Rock-bottom prices for dairy and pineapples, factoring in the new minimum wage and the knock-on effects of the Limpopo foot-and-mouth disease outbreak are adding to the strain that commercial operations on the farms around Makhanda (Grahamstown) are experiencing. Grocott’s Mail spoke to one of the region’s more successful commercial farmers, Justin Stirk.
In the 27 years that Justin Stirk has been farming, this is the worst period the business has ever seen.
Stirk is one of the region’s most successful commercial farmers, who has constantly adapted to keep his operations viable. Stirk’s Bonsmara cattle regularly fetch top prices at local sales, but he has diversified to include game, macadamians and peppers in his farming mix.
With three years of below average rainfall and three dry winters, last year saw less than a third of the rainfall the region needed.
“It’s like we’ve been through five rugby matches in an hour,” Stirk told Grocott’s Mail. “It’s not pleasant. In the 27 years I’ve been farming, this is the worst.”
“We’re running out of grass for our cattle, which gets us into financial problems. We have to buy feed – but no one has, so those who have are making money out of it.”
The maize price was rocketing because everyone had planted late (because of the late rains), so to feed animals maize now was exorbitant.
“All our dams are finished. We’re eking out the last bit to get on to our crops,” Stirk said.
“Now even boreholes are running dry in some parts of the province and people are carting water just to keep stock going. I’ve never heard of so many people having their boreholes run dry.”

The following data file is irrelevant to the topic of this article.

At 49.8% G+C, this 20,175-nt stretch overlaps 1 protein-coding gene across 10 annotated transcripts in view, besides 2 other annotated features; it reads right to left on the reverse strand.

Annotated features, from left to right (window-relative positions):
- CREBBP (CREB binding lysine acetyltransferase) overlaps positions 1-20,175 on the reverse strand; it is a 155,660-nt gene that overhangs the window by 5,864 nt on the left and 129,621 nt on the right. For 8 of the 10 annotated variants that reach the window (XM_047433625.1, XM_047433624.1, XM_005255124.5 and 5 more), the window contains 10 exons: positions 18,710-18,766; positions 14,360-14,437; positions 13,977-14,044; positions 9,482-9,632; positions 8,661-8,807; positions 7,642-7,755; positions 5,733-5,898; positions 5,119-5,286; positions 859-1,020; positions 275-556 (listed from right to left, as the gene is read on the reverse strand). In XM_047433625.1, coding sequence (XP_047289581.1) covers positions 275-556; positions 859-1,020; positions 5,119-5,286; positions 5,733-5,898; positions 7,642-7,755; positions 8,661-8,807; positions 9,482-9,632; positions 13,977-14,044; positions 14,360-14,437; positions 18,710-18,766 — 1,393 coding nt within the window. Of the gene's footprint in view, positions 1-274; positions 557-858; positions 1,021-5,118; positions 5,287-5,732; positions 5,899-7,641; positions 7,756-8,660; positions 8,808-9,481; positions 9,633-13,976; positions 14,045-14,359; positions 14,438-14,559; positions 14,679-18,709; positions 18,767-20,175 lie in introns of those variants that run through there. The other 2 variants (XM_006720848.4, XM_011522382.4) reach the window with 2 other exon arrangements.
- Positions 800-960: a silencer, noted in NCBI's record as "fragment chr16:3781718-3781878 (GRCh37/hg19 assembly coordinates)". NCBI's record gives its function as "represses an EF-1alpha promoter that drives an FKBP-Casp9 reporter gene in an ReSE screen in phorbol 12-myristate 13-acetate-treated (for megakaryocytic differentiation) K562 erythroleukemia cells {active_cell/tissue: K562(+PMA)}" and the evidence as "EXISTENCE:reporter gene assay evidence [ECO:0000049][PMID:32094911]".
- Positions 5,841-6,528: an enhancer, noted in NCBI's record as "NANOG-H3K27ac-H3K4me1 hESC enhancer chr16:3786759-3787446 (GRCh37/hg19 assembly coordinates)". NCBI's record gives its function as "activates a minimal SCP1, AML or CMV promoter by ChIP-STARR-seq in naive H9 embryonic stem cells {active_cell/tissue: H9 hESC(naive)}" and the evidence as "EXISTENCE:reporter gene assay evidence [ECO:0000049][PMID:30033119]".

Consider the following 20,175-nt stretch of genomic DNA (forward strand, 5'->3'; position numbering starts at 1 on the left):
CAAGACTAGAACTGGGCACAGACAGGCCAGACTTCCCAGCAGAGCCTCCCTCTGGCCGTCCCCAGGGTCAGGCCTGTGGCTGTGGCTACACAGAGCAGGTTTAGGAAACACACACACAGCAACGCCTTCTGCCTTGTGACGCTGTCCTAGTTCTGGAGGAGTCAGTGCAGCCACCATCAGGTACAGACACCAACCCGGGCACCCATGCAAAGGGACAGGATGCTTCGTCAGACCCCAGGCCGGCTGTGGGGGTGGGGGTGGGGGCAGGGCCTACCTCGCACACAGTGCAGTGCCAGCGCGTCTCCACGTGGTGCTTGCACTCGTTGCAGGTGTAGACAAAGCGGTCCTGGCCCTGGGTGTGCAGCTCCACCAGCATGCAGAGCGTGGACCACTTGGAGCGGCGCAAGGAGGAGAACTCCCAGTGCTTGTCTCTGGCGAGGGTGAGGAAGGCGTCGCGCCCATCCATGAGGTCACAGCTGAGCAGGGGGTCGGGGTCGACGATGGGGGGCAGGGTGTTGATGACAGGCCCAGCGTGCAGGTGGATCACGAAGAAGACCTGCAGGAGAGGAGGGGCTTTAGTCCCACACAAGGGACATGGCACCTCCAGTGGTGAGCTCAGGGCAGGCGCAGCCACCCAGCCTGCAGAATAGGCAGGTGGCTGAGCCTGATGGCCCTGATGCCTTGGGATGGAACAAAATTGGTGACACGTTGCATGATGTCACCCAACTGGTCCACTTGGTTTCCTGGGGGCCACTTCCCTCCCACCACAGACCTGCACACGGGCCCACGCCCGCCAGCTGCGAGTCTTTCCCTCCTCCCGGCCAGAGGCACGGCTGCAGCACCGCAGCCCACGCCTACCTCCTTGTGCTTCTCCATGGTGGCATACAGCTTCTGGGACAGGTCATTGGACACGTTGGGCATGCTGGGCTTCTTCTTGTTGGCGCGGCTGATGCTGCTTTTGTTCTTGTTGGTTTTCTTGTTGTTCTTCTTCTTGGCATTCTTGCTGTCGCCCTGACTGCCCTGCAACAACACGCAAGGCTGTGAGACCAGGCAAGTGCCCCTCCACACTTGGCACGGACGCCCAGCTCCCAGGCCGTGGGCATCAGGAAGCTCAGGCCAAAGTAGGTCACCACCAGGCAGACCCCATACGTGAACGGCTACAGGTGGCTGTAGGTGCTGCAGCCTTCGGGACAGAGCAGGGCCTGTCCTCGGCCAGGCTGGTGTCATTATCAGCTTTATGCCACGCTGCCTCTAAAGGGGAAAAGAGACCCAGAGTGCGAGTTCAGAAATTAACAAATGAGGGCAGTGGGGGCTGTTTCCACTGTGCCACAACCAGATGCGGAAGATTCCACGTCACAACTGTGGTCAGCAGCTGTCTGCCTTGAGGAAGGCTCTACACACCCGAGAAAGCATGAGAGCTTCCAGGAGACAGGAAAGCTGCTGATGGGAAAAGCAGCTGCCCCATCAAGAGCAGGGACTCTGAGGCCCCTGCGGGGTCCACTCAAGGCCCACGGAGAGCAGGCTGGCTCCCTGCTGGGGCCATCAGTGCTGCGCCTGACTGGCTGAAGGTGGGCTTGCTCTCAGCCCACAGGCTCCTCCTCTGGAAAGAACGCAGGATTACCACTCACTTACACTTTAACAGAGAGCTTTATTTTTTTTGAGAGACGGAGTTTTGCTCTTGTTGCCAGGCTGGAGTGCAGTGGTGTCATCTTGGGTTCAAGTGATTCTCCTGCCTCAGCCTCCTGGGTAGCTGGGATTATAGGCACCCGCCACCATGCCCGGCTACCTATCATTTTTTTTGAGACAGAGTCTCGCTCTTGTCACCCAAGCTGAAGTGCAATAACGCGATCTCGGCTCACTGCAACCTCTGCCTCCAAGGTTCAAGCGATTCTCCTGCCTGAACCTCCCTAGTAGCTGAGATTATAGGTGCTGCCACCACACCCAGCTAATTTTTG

There’s not much a farmer could do when that happened, Stirk said.
“There’s just no water unless you go to the huge expense of drilling deeper, or moving water around with trailers and tankers.”
Dairy farmers in the area have taken a hit, Stirk says, with milk prices dropping substantially in the past six months.
“Dairy farms are intensive production units and feed costs have gone through the roof. There a shortage of roughage – and what you get is highly priced.”
Pineapples have long made their mark on the hills between Grahamstown and the sea – and on the national and international markets.
“Pineapples compete on the world export market and right now, they’re banging heads against Thailand. What farmers are getting is way below what they’re putting in. They’re getting around R500 a ton below the cost of production.”
The recent case of foot and mouth disease in Limpopo has had a severe effect on the meat trade. “There’s only one notified case in Limpopo – but that shuts the whole export market for South Africa,” Stirk said.
Stirk believes commercial farmers are being used as a political football.
“Everyone’s crying out for drought aid – but not one commercial farmer recieves one bale of lucerne,” he said. “That aid only goes to emerging farmers.
“Everything’s stacked up against us at the moment. Even when we do come out of it, economically things aren’t going to be good.
“Food prices will go through the roof some time – and the farmers will be blamed, but it’s not our fault: we’re just trying to survive.
“It’s not pretty. Emotionally it’s very difficult to watch this happen and there’s nothing you can do. This is the worst drought ever.
“But we’ve been through these things before and we’ll get through them again.
“The only thing that keeps us going is the hope of rain. If we have decent rain soon, things will change overnight. Otherwise, this region is in dire straits.”